The Courier News from Blytheville, Arkansas on May 4, 1934 · Page 4
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The Courier News from Blytheville, Arkansas · Page 4

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Blytheville, Arkansas
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Friday, May 4, 1934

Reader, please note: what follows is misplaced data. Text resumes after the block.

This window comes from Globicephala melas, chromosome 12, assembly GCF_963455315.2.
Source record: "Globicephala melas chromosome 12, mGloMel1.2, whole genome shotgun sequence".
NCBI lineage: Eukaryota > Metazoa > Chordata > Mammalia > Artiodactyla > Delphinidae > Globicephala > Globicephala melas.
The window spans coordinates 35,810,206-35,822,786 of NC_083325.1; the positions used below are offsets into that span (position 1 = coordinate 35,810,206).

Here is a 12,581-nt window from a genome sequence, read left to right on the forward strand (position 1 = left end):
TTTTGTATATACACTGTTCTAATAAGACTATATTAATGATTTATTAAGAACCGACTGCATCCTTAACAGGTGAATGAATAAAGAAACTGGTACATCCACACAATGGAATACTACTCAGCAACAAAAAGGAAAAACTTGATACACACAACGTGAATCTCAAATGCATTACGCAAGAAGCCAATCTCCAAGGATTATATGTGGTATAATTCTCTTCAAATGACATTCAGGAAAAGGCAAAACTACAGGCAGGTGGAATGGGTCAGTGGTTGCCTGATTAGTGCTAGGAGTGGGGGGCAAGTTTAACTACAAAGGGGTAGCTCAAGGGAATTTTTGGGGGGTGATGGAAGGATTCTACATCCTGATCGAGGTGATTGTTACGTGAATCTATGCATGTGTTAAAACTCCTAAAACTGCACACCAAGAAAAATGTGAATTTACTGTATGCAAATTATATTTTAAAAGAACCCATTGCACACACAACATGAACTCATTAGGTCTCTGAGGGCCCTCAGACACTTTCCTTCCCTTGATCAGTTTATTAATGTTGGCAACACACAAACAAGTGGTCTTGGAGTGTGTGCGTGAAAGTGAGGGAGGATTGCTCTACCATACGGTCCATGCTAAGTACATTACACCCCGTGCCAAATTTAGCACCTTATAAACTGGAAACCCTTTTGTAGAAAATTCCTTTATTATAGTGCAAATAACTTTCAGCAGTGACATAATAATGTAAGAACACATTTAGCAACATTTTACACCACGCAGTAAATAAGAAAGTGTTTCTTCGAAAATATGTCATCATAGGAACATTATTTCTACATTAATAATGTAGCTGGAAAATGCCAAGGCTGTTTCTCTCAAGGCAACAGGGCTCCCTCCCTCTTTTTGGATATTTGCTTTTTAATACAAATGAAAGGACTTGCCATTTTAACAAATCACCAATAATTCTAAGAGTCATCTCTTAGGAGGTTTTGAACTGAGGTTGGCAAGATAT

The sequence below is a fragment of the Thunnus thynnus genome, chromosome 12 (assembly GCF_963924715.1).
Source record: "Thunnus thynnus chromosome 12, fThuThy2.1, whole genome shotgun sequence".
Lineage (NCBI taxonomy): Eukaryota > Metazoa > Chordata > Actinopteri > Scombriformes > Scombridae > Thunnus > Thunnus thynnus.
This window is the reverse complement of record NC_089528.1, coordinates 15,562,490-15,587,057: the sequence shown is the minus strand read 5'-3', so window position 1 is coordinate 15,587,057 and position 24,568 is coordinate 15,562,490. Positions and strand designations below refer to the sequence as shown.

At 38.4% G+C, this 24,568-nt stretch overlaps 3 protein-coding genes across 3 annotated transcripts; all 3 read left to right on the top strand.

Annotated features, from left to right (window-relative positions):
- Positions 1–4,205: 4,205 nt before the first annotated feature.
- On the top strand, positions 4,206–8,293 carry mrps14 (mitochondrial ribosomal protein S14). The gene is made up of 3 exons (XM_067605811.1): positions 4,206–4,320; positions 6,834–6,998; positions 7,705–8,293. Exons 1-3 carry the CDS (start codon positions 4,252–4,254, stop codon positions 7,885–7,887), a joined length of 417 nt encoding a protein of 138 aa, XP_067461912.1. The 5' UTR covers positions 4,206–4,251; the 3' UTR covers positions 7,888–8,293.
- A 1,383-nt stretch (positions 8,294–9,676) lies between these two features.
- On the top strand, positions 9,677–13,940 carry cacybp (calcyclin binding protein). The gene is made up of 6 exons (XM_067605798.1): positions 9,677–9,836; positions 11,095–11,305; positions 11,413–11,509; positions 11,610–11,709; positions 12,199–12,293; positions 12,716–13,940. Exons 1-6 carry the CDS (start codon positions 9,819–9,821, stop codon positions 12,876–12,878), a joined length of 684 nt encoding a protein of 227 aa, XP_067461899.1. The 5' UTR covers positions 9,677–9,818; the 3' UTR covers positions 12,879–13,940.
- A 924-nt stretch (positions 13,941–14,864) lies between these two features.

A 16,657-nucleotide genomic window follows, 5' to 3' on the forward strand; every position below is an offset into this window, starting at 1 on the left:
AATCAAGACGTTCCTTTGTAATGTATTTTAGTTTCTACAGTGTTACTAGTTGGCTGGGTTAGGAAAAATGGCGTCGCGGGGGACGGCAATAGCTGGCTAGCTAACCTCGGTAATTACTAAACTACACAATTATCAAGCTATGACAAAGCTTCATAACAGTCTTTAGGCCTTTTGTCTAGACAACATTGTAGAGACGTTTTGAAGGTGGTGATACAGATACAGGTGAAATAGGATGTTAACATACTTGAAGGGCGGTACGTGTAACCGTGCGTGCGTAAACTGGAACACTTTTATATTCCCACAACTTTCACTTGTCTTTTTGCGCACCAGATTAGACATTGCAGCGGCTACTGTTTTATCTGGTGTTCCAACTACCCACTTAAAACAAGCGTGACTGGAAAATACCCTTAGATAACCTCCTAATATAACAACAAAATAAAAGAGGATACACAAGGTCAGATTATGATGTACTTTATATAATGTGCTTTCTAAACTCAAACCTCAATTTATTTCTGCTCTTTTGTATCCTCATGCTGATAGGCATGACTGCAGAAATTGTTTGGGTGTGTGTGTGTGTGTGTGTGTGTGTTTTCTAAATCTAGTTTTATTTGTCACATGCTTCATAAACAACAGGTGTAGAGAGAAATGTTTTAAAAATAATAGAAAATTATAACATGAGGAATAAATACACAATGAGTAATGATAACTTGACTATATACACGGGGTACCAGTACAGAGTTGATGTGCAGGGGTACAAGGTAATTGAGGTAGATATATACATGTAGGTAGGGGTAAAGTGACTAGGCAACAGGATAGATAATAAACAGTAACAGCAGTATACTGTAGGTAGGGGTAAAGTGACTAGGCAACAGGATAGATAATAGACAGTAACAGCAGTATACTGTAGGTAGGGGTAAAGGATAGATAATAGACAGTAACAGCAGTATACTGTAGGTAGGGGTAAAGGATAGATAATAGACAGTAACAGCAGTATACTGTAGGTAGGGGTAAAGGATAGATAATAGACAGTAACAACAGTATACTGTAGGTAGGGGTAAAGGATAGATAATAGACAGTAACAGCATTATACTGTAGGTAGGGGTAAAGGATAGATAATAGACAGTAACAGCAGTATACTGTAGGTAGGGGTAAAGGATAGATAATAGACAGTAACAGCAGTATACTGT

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BLTTHEVILLE, (ABK.)! COURIER NEW! FRIDAY, MAY 4, 1934 MBWB too, DO* S» Wen S»*M Tart, tnttred u tecond eU«' mttttr »t UM pott office it fcTttxrtUf, Ar- kiwu, under act at oebcrew, 'O*taker*, KIT. .. . »e per RATfcB c«irier In W» City <* BKrUJer or 1Mb pa je»r : ta •**«*. > M vtUttVndaw of H mile*, H» pet r*r, $!*) (cc «to BMOfte, Be ft* ttsm *a*l»; to mil in pofUl KOM two to to, tacliBlw, •MO per few, in team Mf» MK< el**t. HI.OO per jrw, p»ytbl« In •*maee. • _ Last, an Effort to Speed Justice A recent disp»tch from Washington announces that "a vigorous campaign to simplify and speed action bj s the country's courts'- i? being begun .by leaders of the bar; and it is hard to think of any reform that would be rriucH more welcome. Slowness -and 'inefficiency of legal processes' is .the chief complaint. It ' &','also'''charged that lawyers delay cases .instead of pressing- for a quick decjsipn, arid, that appeals are made unnecessarily 'expensive by the requirement that ihe entire record be printed., .i;,'; : . ••'•'.:- • •-:" ) -The 'New, York bar not-long at'o ' riarned "a commission, to .*!tudy the state's; judicial aysterh. .One niembcr of the'-'commission. Harry -D. Nims, wrote an article, for the'state bar association's journal and . said several things that .laymen hitve long been saying privately. .-..-;- i '"On the calendars of .the/New York '•• supreme, court-today .there-are about 50)000 cases, awaiting trial;" he wrote. . "SipnMthinjr- like 150,000 Ijtiganis^are intierested' in these cases; 'They arc represented by lawyers. ' . . :"The8e--case8 represent .work .to .be done.- Are ..we so. prosperous that we desire rto'-.i^crease .in -busineM?' Apparently; 'fb'r.'the profession;/is exerting" little pressure, upon the fjiidges arid t he legist-tore to >adop t. nvMprares wHich can be used to make it'possible to bring these .cases-' to; trial and dispose "The : attitude of .the profession is somewha| like that of the qld storekeeper :wnp refused to sell.sugar be- cftuse' top many :people came in' to buy ity'-.'.-v -•••-•; -;;-.• ''Litigation is necessary, and may be . made;..|>e'neficia! ; under proper ' conditions! The'decrease of it doe's not nec- essaiily mekn' ; that there ; i» more justice, between man and mari; It may mean.cpmptomiEe, fear, inflation.of the nuipnce' value .of unfounded and illegal, claims'.' 1 . ..Ajl this is a mild and fair state- ment'of the" case. "-The delays' and expense incident to legal processes have become, in rriany cases, quite unendurable. ' In:Eome states ways have been found whereby minor la\y-suitB can be disposed of. without recourse to lawyers at all. Unl^a thi* tendency is to grow to a point where lawyers as a class find a lot of business taken away from them, action to,make litigation cheaper and faster is essential. Ciitton. Greece's Lucky Escape The people of Greece don'l really know ho,w lucky they are. If they read American newspapers, however, they may yet. find out. Samuel Insull, bound home in .spite of himself, reveals that he had laid careful plans to erect a gigantic power empire in Greece. He says that after a long study he became thoroughly convinced that "we could quickly make Greece the leading commercial and industrial country of the Near Kast"; and only his untimely flight prevented him from putting his plains into exccu- tion. . < 1UJH . Mr. Insull onco had a similarly grandiose plan for the United Slates, and the piace is still sore. Someone ought to explain to the descendants of Pericles and Demosthenes that this seems-to be their lucky year. The Insull brand of industrial greatness failed to descend on them. SIDE GLANCES By George Clark Careful Watch Is Advised for Prevention of Pyorrhea HV DK. MORRIS FISHBEIN | tion, elimination of the cause,'and Kdlter, Journal o Mh* American Medical AhSucUtion, an4 of Hythe Health Have your teeth examined by Xray every yeur. und you will avoid one of the most dangerous conditions of tlie human body—pyor- rltea. This disease may not attract as much attention as an cute ton- silils, but Hie mount of danger to your syscm is greater, simply because the condition Is hidden/ and Uie amount of tissue infected may be much greater. Pyorrhea is a disease of the gums. Caries Is a disease of the A Severe Test-Met! The Automobile Lalx)r Hoard set up by the administration to handle labor troubles in the automotive industry seems to have passed its lirst big hurdle successfully,, The strike of 8,700 employes in the Fisher Body plant— a strike which.occurred in one of the industry's "bottle-necks" and therefore had effects Jar outside the plant directly involved—has been settled, and a way of composing the differences between workers and managements is being found peaceably. One hopes that this may bu an omen for the board's future history. The. automotive industry presents a labor problem which can be extraordinarily complex and difficult; the Auto Labor Board is- an experiment, and many [xjopje have predicted from the first that it would hot work out. .Now we find it meeting a severe test, and emerging with flying colors. Fpr the sake of industrial peace and continued business revival, one hopes that it will have equally good luck in all: future disputes that are referred to it. - "You see, it would simply break his father's heart if by any chance, Byron faikd to pass." The Editor'* Letter Box -.There Is a theory that women must have a certain percentage of their bodies naked-^say 15 per cent. It's not that nakedness Is as much an elementary desire among women as It is a fashion. —Miss Beatrice Mathioi, Paris ttyle reporter. * * .1 Women should be buxom. Slimming practices result In ugliness rather than bcauly. —Statement attributed to Premier Mussolini Italy. ITo tlic editor:) Out in one of the western states there was a candidate for the leg- teliUurc. There was an Irrigation dam in his county. All those above the diun was tigahist the dam, while all those below the dam was for It. While muking a speech one day n'votcr nskcd him how he stood on this dam question, well, he says, when I am above tl:e dam I am opposed to the dam, and when I am-below the rtam T urn fur the dam. and when I nm on tire dam I don't give a dam. Now the fellow was re.-illy telling the truth and his honesty won him the election. We have two candidates who aspire to represent us In the Lesjls lature, and we would like to liea them express themselves upon these two monicnlus questions. •1st, there is a proposition up to overhaul the free school laiv, mak ing the stale guarantee six moutli free schcol ins (o the 8th gr.id with a curriculum restricted lo cer tain studies, levying a sales tnx to support same. 'How do yon stand on this t'rcat question, gentlemen? "Next it hns been suggested that the ministers work a public garden, raise vegetables to can for tlie use of school cafeterias to give free lunches to tr:c children. The government furnishing the cnns, anrt the community free land. •How do you stand on this great question, gentlemen? ' One gentleman has already come forward with an Oder of four acres of land ami a iwir of mules to plow It, and the government has just sent, In n lot of cans. Now lei us set this great work going—nil together now. J. W. CLARK Blythcvllle, Ark. building up of the tissue. He eliminates the condition by thorough attention to decay of the teeth, by evacuating the pus from the abscesses with suitable and treating them ntiseptics,, and ' by of social workers who want to make their spare tljne 'profitable.' I don't blame them. "It isn't much fun to be told how to enjoy yourself, especially by someone who feels and acts superior. Working people know how- to have a 1 good time, and they ask no advice from people who donl work." teeth. Quite frequently a person nay have both caries and pyor- liea at one time. Either Is bad nough. : Since the lime when It was prov- d that pus pockets beneath the c-etli in the gums could result in dangerous symptoms of the body us a whole, much more attention ins been given to this subject. * * • Although pyorrhea Is most fre^ quently seen in middle age or lat- life, children of from 8 to 10 rs of age sometimes have the redness and swelling of the' gums which arc the danger signs of this disease. Associated with, the pus collections at the bottom of the teeth may be looseness, particularly of .he front teeth, and soreness -of. the gums to the touch or on pres- making sure that Ihe teeth arc properly arranged to avoid rubbing and shock, : Therefore, teeth that are removed must be replaced, and teeth that are out of line put in proper order. Ho will prevent tlie disease by teaching dental hygiene, thus providing for the removal of collections of tartar and debris around and between the teeth. He will also make certain that the teelli arc kept sufficiently clean to avoid tho establishment of bacteria in cavities and crevices. Your diet should he arranged lo provide enougn calcium, phosphorus, and vitamins A, C, and D o keep teeth and gums in good nutritional condition. With proper atlenion o thc.se factors, pyorrhea can be controlled! Free for Kfcht Hours ST. LOUIS. -(UP)—Eight hours alter he was paroled from the stale penitentiary 'at Jefferson City, George Shandrow was arrested on a charge of holding up a tavern in St. Wills County. sure. An X-ray examination by your ubllcnn. WE! ARE LOOKING FOR NEW DEAL, and this is not even SQUARE DEAL. —A DEMOCRAT. dentist, therefore, may catch pyorrhea in its early stages and prevent or eliminate a great deal of the iufeclion and olher disturbances. Unfortunately, tne condition Leisure Time Programs Held Onnecessary PHILADELPHIA. (UP) — Programs to guide people in the use d their leisure time are "snooty," in the opinion of Prof. Harry A. Overstreet. Overstrcrt, -an .Instructor at the College of ihe City of New York, attacked elaborate recreational programs. "All this talk about leisure time and methods of helping working people to spend it profitably is a very high-hat sort of business. Dropwd Dead Digging Grave HAKDY, Va. (UP)— While liulp- ing lo dig a (.'rave here. A. G. . Sprartlln had a hear^ altack and fell dead into the grave. ANNOUNCEMENTS™ Ths Courier Ne*-& has been authorized to announce- the following a* candidates for pi.blic office, subject lo the Democratic primary t August: For County Judge ZAt, B. HARRISON GEORGE W. BARHAM For MrmBrr CLINTON L. For Sheriff CLARENCE For Re-election It™l Courier News Want Ads. sometimes is allowed to proceed so and d»;idcdly snooty," he said in far that saving of the teeth is Ini- ! a talk here. possible. I "led to ttic-mselves, they are Your dentist can Ireat this db-I quite as capable of spending their rase with various measures lead-! spare time as anyone else. They inu to clearing up of the condi-' don'l welcome the condescension oi Conf-yp-« CALDWELL »ni Collector H. WILSON for Second Term For Cornty Treasurer JOE S. DILLAHUNTY ROLAND GREEN Fat Circuit Court Clerk HUGH CRAIG ADDISON SMITH R. B. (SKEET) STOUT For County Coorl Clerk FRED FLEEMAN For He-Election, tor 2nd Term For Assessor R. L. (BILLYH GAINES O. C. (IKE) HUDSON For Constable of . Chickasawba Township JACK ROBERTSON BEUJ-AH POYMER; lir.CIM IIEH15 TODAI lin.VNA GABHIKL ««4 1IADKUM: SIDDAL nt. cull thnj, >rl\r> -Ike Onhrlcl 61.ttr»" .7, irnMcar Drrfnriifera irllh He»fr»«-« i Iron*. <;ON U/1VID, Ike •rlmnl Trnlrtrr. U )• love 'wllk DaHtK »hi> rrunriN him Merely •• m frkt-nil. Mnrfrllnc-, fa !•«• wllh Cim. ka. lici-o airl(>g nKk KKD TIIAKMIHII. ho-,. rni>T»*». \Vhrn •H.-.dtllnr'i K r»4f»llirr. MMIS SHH1.U,. n>k> k (r (• mfftkt Ihi ivrrk-rnil nn hll f.ria «ke LM-r^ii:idr>. Uimnii ID tnkt- hrr lilnri'. llannn !• pN«ck «4trartrtf I.J lltl.l, nd IN UkCM l» larri. Xmtt- (o BUI (kit she !?»*<• • rnni ih<. irnvrrc u 1 h».|'K:il. lindl; \ lnr .ro.l. »,i r < .njiilrllnr" IK 111. mrr irlllna Diin Kr lni|irr..,.nllnn ".-II. '1'lirB .^Ind Ilk Ike clrom. a t* ll >ke farm OUTQURWAY Bv Williams IT DOM 1 ! MAKE NO IF I <5IT SNAKE BIT. I'M ON'Y JIST ONE C/ TH' MA>LE FVXRT O" TM' f AMILV. O 1 COURSE , WE'RE S'POSEDTO BE EQUAL., BUT YOU NOTICE WHICri OF ' SPECIES HAS TO FIGHT MICE, SPlOeRS, -SNAkES, AN' PUMP TIRES- " Wants Democratic Postmaster (To the editor:) I nni reliably informed tl:at the Republican Postmaster, who ha.-, been the jxxstmastpr hero ever since I can remember, had on April 15th or last month served out the full term tlial r.c was appointed lo serve by his own party and President Herbert Hoover. That early in February examinations were held by the 'postal Department to nil this place, and that at least ten good staunch Democrats tcok thai examination. It L« also ray information thai Ihis appointment is strictly In the hands of Congressman W. J. Driver and no one else. Now what I want to know is "What Are They Waiting On?" The first thing we'know another presidential election will conic around a'r.d" i[ a Republican should be elected some of us old fellows will net have a chance to see how it feels io have a good Democrat sell lls stamps. Honest, do you think for one minute that a Democrat wo::!d have been allowed to even serve out his time if the Republican parly was in power much less to go merrily on draw-in" down the nice salary that by every reason in the world belongs io some deserving Democrat, some good patient old p.my hors2. that has con- trlbuled his little might to buy a Roosevelt New Deal Badge, wlnl° the Republican holder gave lavishly to the Republican campaign fund, mid if ]..<, had had his way about it. we would yet be living under Sir Herbert Hoover, or tie stronger might have, but llkeiy t'.-e most of us would have starved to death ion; before now. i" fab: to these applicants ,«i '^en tne examination to M'd In this suspense, and I fhut his eyes ar.d surely anyone of th that OIK. Ml IV CO O.X WITH THE STOH* CHAPTER VIII J}II.L SEflDAL was not conscious that lie bail been praying all Hi,it long, hitler night as he sat In tho shalihy. lll-vcnlllated day coach in n train lliat seemed to ba drawn l>y Elo«--fnoleJ oxen instead of utcani engine. Marie-line's letter bad been not only t shock but an eye-opener. 1,'niil lie had learncil of Hi o accl- liciit ho had not analyzed his feel- in;; inward the girl lie hollered to lie his cousin. Her visit bad been o nevcr.to-be-forKOtteu event In his colorless life. Her charm and beauty hnti mado an Indelible impression, but lio had not realized thai lie Inved her until ho read the letter tolling him of her danger, llnw rnucli danger ho dared not think about. Wishing to spare his grand-uncle suspense and worry, he made an excuse to get away, intending to kcey all knowledge of the accident fron the olil man. It possible, until Sideline was on the road to recovery. Ilf.sgard-cyed, unshavon, and wearing bis work clothes with Elout cowhl(In boots, he did not present a very prosperous appearance when ho strode into tlie hospital that bright morning at eight o'clork. "Is Klic alive?" tho young man demanded across tho desk. Assured tliat she was. Bill sanlc weakly Into A chair and for several Eccnnds seemed unable to speak. "Hut slio can not bo moved, at jirjiicnl." Dr. Colton said. "Not for two v.-ccks nt least" "I—1 may see her?" "Surely. Miss Wjatl—lake Mr Siildal to 33." Donna was asleep when they etep(ie<l into tbc hushed chamber Bill crossed to the bedside am looked down at the white, plnehw face. It required a tremendous fort not to bend ilowu and kiss tha tece, r.ot to murmur the lov« tba surged through him like a tumulta ous torrent. "You miut go now." the n«rt« paid when lie had stood motlonlau for several minutes. "She—Is going to live?" "Of course. Hut she must no have any excitement." Uelow Ur. Collon was waiting fo him. "Miss Gabriel—cr—ths othe slXer said tbat you—It's cuatomar In pay hospital bills ID advance, bu the circumstances were tuch tht hut "When JouVc better I'm going lo ta!(e you io llic /arm n-illi me," Dill mid. wok from his nocks!, asked the Mo read, it yet. Giiall I read il lo mount and filled in a blank. jyou?" It was no premonition, of whal I back to tho circus as sonn n£ isiblc. Don't think me vain, 'the act needs me." i "Tlie net vvill have to do wilhnu: yon for a long lime. Ynu've Imil r.i .closo tiijav-:-. Dr. CrHUm told me ,lhat at ilrst ho was rerlnin yn ; liail a r-onciissiim. That rouNI hnve : been very scrinns." "N'ollUn^ mallei s s'i Ion;; ns rny hack Is .ill right. It Is. isn'l 117 They iliitn't tell mo ir iva*. jusl in Itilsler my rouirix'.'? 1 ' I'jnic ht'Ui'il her. "Ynih- lincli is perfcrlly nil riglit." lip leassuircl her. "l!ut I iniif-lirt tire yiui. \Vli«:i you arc Elron^n you ran tell ine tinw il tiar.i|:cni-il." • •I DON T tii.iw invn-lf unless * Ti::f —" Khu |::niscfl nlmiiu- ly. .Illiu-illin;; In r:i:-[ HllsplvlHl. when sIsL' u ri!= mi; ci l::!n. u;i«iji one • nf Siur |irnruti-iiin "llnvv ):: liiai'.fl father KliliblV si lili-il liasllly. "1 ilirlii'i loll liini i.>;i IVCMP lirnl. Diiln'l mini In unrry hir.i i! 1 ciui-' 1 heip II. Inn slurp I'll have I" 5-:.-!r ;cr than I e.\|:rrU-il !'il lf*I !ii:n "\\'hy ^l:-i mo?" sho n,! "tt'liy imi. apple tif h:r : .M.lflelirie! jlle hsrl mu ; she was tii eye-" S:ie hriil C^r i hci"ii:si! !;:• l run -in Kvi' Democrat 14 («tte r thin a P.e- j "I understand," Bill 1*11 ir» v «-|lj. . "I «-ill take c«re ol Mia Sid- 1 al'i eip;n:u." H* !{«»_ t "N all his 26 years Bill bad never •*• known a sick day. Possibly II was hll own virile health that had rompted him to tako up tho sludy t medicine. All that ho bad earned about It was forgotten now n the flood of relief tbat nvept Ter him. Madeline would recor- r! He did not question Dr. Cot- oa's diagnosis, nor hla statement that «he could not be moved for wo week;. 1C she had to stay, hen Bill would stay. * Not until honrs later did the 'act ot tielr clow relationship discolor his dreams of their future together. Then, like a specter, thli act arose to haunt him. Even If Madeline loved him could (her face a eommnnitr that wonlfl look npon their marriage as a «tcT So long as Grandfather Slddal l^ed. Bill (new ha was tied to the farm and .be enrlrons ot Lebanon. At soon Donna wakened and the nurse Informed her tliat her "cousin" had come. "Coasln? I — I daren't any cousin." •Mr. Biddal, dear. Yon were asleep when be arrived. He said h* wonld t» back thli afternoon.' Vagwl? Donna understood the words. But she wai ttill toe b«- to understand thi real meaning of the itaUSKnL The knowledge that Bill SUdal cared enough to come to sn her caused a warm glow In her heart and brought tun to her eyes, "My—my ilster?" she managed. That's jutt too bad, but she bad to (o to wit* th» circus." •Yd, •( eoum, «h» hid to io : on." Doaiu lought to tmlle brive- Ibc letter coataincd that pronipldi Donna to refuse the offer. "Just give the letter to me." she said. "I know what she eays." up the in:]MMi?M!iic In l;-r uir.it juy »t SIT In: liirn Iliuinii li:i.l i,-.r- pntlcii lilll iliil mil hni'W M .'i iilenlily. He lind rn:ne In Itrr n.s a fluty nr.fi s!:r !infl ilin;:zli; — Her icy linso:> wiu^:ni in :ii = iln.-w har-k. Iniiiiilt-pi}- (c"ln:^ ::..n snniclhiKs iv.ii wnms V.-i »:-it • * • !>!"<! Iro sniiT [:> nffei:c! IH-I .' Cci 1.1:11- ADELINE'S letter was clutclicd | ly Hie mention ni an uiii in;iu.= - in Donna's damn fist when Hill jatTerlmn slnulil i:ni rl:> ili;u. came tba second time. It slipped = "•"" ^ n ri"-,'." he ?;kid. ami ,-u"<-c. from her fingers to tho floor as her j Her eyes vu-re rlnsnl to hiilc th« eyes met his. His face, Inoxpress-1 'H'Wiinirn-.-in slic loll. Ibly dear, seemed covered with a ! At his ten lay Madeline'; | : ;- llilck hazs that cleared, then ho- ; lp r. liepi^'.nl it n;>. "VcniT.:." no came more opague. He came closer j*aiil. "It hasn't l;rr-n of.inc!l." llo and she could see nothing except Placed It on the I>M m-.it !,pi t. t ,,,\. his eyes— kind, compassionate, lev- ng. Neither spoke for a full mlnnte. Bill dared not say wliat be wanted to and could find n» words tor anything tlse. "I can't shake hanciE." Donna aughed tremulously. ''I've a broken right wiag.". I know-, and I'm so sorry. If there Is anything—" "It's wonderful ot you to corae. She left i litter tcr rou, but 1 Just wonderful!" Tears choked her voice. "How did you know?" "Your partner wrote me. I took "Don't try to ri-mi iiniil ion ;;;n stroiiEcr. A lid clnn't irorrv i-hr.jit- anything. I'll he l-.ere In 1:10 m^rn ing. but II ilieie is en icaniim" h3 1( . (\, e:n I'm .it Ihc Oi:!iiucr- want in tha send for me. cUI House.'' "You're very kiwi.- ?,: o ]t ,u r . mured, but there wr.s nn::ni. s nnro than formal politeness In Ijer tonn. "I love him. 1 love hiisi!" shs mo-itied »-hen the iloor cluscri i-c- Iliad bini. "What shnll get a plane I'l have been here sooner." "Yon are kind, oil, so kind." "Are you Buttering—much?' 1 "Not now—" Donna's heart was tinging. "Not tines you camo Into this room. Your T your Btesence lnl " B ' for Her funib!in; lingers inre open the flap ol 111? letter. The wnnls Madeline h.id scranlrfl d.inced crazlly on Ihe sheet hut she coulil read enough to" understand wiia'. Ihcr conveyed. "I'll do it: I tull Ln .M.irlelltif! It's her deception, not mine. What else can I do? Oh Gml. ir llil? Is a sin-don't punish me! !.*t him icaro lo love me! I love him >-o every-11 catl - t sea[1 ^- m 0|Jl of n)J . ^^ If this is wIckeflnoES, then 1'tn R , The nurse rlacert a chair beside ; wicked woman - but. oh. the bed, tten discreetly elepped out of the room. Bill sat down, (laced hll hud on Donna's and held It (eiUj. "When you »r« better I'm golni to Uke you to the tarn vllh me." ne Goil, give ui» tajr chance tor and happiness;-" Ait.. etbaua'.on. But I murt jstl "TO with tears roll- Ing down her cieeke, tlie lore ihe letter to shreiis, thea falutei] witb BE